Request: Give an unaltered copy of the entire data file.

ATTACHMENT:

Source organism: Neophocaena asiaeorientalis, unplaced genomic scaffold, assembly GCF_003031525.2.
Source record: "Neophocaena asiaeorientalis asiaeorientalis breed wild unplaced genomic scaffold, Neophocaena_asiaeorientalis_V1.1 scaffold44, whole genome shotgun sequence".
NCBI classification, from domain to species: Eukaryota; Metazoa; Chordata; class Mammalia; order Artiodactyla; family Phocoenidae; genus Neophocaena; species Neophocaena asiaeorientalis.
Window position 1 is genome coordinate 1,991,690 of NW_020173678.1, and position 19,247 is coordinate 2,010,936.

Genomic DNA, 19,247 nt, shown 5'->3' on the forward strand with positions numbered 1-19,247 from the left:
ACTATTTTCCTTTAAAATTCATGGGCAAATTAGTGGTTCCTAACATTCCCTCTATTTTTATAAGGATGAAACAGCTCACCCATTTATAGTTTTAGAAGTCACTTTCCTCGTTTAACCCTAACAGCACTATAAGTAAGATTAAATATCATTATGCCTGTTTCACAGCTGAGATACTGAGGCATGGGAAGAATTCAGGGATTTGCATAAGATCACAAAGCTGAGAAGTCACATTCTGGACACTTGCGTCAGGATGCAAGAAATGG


Source organism: Neophocaena asiaeorientalis, unplaced genomic scaffold, assembly GCF_003031525.2.
Source record: "Neophocaena asiaeorientalis asiaeorientalis breed wild unplaced genomic scaffold, Neophocaena_asiaeorientalis_V1.1 scaffold44, whole genome shotgun sequence".
NCBI classification, from domain to species: Eukaryota; Metazoa; Chordata; class Mammalia; order Artiodactyla; family Phocoenidae; genus Neophocaena; species Neophocaena asiaeorientalis.
Window position 1 is genome coordinate 1,991,690 of NW_020173678.1, and position 19,247 is coordinate 2,010,936.

Genomic DNA, 19,247 nt, shown 5'->3' on the forward strand with positions numbered 1-19,247 from the left:
ACTATTTTCCTTTAAAATTCATGGGCAAATTAGTGGTTCCTAACATTCCCTCTATTTTTATAAGGATGAAACAGCTCACCCATTTATAGTTTTAGAAGTCACTTTCCTCGTTTAACCCTAACAGCACTATAAGTAAGATTAAATATCATTATGCCTGTTTCACAGCTGAGATACTGAGGCATGGGAAGAATTCAGGGATTTGCATAAGATCACAAAGCTGAGAAGTCACATTCTGGACACTTGCGTCAGGATGCAAGAAATGG